By Stefanie Morales
At the halfway point of the 2022 Winter Olympics, viewership has largely stayed at the levels with which it began. To date, the Olympics are down 46% in total viewers compared to 2018 and 57% among adults 18-49 (31% and 43%, respectively) compared to the Summer Games in 2021.
This year, NBC had the unique opportunity to air both the Olympics and the Super Bowl on the same day after switching contract years with CBS in 2019. In past years, the Super Bowl has taken place the weekend prior to the Opening Ceremony, but, due to scheduling, the two events were set to overlap. With the broadcast rights for both major sporting events, NBC opted to air live Olympic coverage in the post-Super Bowl prime time slot rather than spotlight an entertainment program (which has been customary for many years). Sunday night’s telecast featured the medal rounds of women’s monobob (single bobsled) in the sport’s Olympic debut and the ice dancing free dance. The U.S. took home both the gold and silver in the monobob as well as the bronze in ice dancing.
Airing in the post-Super Bowl slot gave the Olympics a huge viewing boost, bringing in over 21 million viewers and a 5.61 rating among adults 18-49. This was a 30% increase compared to the same night in 2018 among total viewers, an 84% increase among adults 18-34, and a 47% increase among adults 18-49. Viewing was twice as high as the same day for the 2021 Summer Games with a 150% increase among adults 18-34 and a 95% increase among adults 18-49. The adult 18-34 rating of 4.47 was higher than the previous four days combined (Wednesday- Saturday). With both events airing the same day, NBC estimates they delivered 6.4 billion ad impressions on the NBC broadcast network alone across the full broadcast day, including pre-game broadcasts and Olympic programming.
While Olympic viewing soared on Sunday night, the decision did not have a lasting effect as Monday’s figures fell to just 7.8 million viewers. Tuesday’s prime time delivery rose slightly to 8.7 million (an 11% boost), but Wednesday’s prime telecast recorded just 6.9 million viewers, the lowest prime viewership of the 2022 Games to date. Tuesday’s telecast included the marquee event of women’s figure skating, which is embroiled in controversy. Fifteen-year-old Russian Figure Skater Kamila Valieva was found to have a banned substance in her system during routine drug testing prior to the Olympic Games. Despite testing positive, the Court of Arbitration for Sport ruled she could still participate in the Olympics, a decision that has drawn severe criticism from experts and athletes across multiple sports. Amplifying the issue, the country of Russia is currently serving a two-year suspension from World and Olympic competitions due an investigation from the World Anti-Doping Agency (WADA) that found a years-long, state-sponsored doping scheme. Athletes were allowed to participate in both the Summer 2021 and Winter 2022 Games under a neutral flag identified as ROC (Russian Olympic Committee). The final round of women’s figure skating aired live on Thursday morning on USA with a replay on NBC’s prime time Thursday night. Ratings for that telecast will be available later today.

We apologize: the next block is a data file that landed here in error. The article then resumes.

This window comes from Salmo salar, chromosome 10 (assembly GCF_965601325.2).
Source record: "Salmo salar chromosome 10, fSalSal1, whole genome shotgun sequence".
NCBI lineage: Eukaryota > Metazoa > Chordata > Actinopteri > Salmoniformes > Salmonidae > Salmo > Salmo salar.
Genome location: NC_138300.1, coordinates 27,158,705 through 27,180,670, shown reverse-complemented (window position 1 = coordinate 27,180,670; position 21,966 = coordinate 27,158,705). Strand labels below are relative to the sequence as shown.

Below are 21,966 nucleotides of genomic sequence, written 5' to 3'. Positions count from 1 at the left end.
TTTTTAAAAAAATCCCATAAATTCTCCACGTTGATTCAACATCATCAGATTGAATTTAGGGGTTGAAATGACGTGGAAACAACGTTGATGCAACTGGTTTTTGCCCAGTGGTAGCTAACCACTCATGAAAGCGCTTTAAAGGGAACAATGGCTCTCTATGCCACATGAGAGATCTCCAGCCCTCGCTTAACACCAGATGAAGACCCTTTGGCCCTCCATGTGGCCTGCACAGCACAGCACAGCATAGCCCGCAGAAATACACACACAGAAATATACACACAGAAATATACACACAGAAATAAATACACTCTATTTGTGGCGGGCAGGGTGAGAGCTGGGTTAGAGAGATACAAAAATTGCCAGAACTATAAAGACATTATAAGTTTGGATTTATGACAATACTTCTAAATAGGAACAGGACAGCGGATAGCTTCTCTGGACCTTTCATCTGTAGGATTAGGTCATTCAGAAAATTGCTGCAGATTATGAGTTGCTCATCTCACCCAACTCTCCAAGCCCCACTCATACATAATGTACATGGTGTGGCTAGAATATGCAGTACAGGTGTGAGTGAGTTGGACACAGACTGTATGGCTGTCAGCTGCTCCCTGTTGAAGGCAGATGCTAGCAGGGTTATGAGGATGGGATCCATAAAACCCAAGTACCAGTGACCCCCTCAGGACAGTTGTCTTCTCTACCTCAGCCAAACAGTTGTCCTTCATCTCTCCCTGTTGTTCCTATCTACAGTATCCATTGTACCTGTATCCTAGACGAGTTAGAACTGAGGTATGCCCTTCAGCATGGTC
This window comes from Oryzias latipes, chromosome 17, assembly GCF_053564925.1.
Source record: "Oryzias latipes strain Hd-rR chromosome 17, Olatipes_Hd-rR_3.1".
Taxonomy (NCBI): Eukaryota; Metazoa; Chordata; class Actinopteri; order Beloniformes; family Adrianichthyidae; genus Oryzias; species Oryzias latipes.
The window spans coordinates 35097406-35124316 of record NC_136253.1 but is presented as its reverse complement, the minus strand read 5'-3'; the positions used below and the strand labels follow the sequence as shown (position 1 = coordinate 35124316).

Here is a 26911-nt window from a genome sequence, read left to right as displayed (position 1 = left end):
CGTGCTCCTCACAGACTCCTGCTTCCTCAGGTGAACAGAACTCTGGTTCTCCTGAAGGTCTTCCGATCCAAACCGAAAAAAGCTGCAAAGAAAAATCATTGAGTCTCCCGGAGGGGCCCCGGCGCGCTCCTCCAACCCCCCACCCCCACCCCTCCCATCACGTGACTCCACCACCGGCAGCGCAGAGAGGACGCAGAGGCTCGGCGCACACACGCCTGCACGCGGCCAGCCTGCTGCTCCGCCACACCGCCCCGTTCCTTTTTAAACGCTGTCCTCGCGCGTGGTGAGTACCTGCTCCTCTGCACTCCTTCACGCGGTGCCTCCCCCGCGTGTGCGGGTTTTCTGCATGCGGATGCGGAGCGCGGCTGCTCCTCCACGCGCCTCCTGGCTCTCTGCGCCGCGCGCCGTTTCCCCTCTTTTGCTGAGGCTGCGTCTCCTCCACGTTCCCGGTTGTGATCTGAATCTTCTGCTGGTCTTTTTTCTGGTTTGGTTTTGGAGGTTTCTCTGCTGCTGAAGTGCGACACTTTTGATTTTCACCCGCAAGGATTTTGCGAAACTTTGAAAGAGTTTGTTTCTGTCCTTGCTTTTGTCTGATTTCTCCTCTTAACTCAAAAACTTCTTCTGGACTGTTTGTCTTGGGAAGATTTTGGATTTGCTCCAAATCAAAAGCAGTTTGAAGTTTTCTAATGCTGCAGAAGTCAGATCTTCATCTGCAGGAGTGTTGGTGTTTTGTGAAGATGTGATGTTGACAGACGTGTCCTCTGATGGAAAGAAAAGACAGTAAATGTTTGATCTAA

Outside of broadcast and cable TV, streaming continues to be record-breaking. On Sunday night, 1.5 million viewers streamed prime time coverage, the largest Olympic streaming audience to date according to NBC. The Olympics Total Audience Delivery, an internal NBCU metric, reached a total of 24 million viewers across all platforms, the largest Olympic prime time audience since the opening Sunday of the 2018 Winter Games. As of February 15th, users have streamed a total of 3.13 billion minutes across NBCUniversal’s digital platforms, setting the record for the most-streamed Winter Games ever and surpassing 2018 PyeongChang’s 2.17 billion minutes.
Streaming measurement company Conviva is reporting a 349% increase in streaming for the 2022 Opening Ceremony compared to the 2018 Opening Ceremony. Smart TVs and connected devices accounted for over 40% of total streaming, but tablets came in as a surprisingly significant device accounting for 28% of streaming time, over-indexing the 5% average for total video streaming in fourth quarter 2021. This is likely due to viewers streaming the telecast live as they went about their day.
Social media continues to be the go-to place for non-competition content, including commentary, conversation, and behind-the-scenes footage from competing athletes. The U.S. Olympic Committee topped 2.2 million TikTok followers, more than twice the next largest federation. Brazil (a bigger force in the Summer Olympics) was second with 1 million followed by Italy at 467,000. TikTok saw 1.7 million installs in the U.S. from February 4 to 12, according to data from Sensor Tower, topping the 1.1 million installs for Instagram and 1 million for YouTube. Excluding TikTok, Twitter led social content produced by official federations in the week leading up to the Games with a 37% share. Instagram, however, was the most engaged audience with a 66% share of engagements.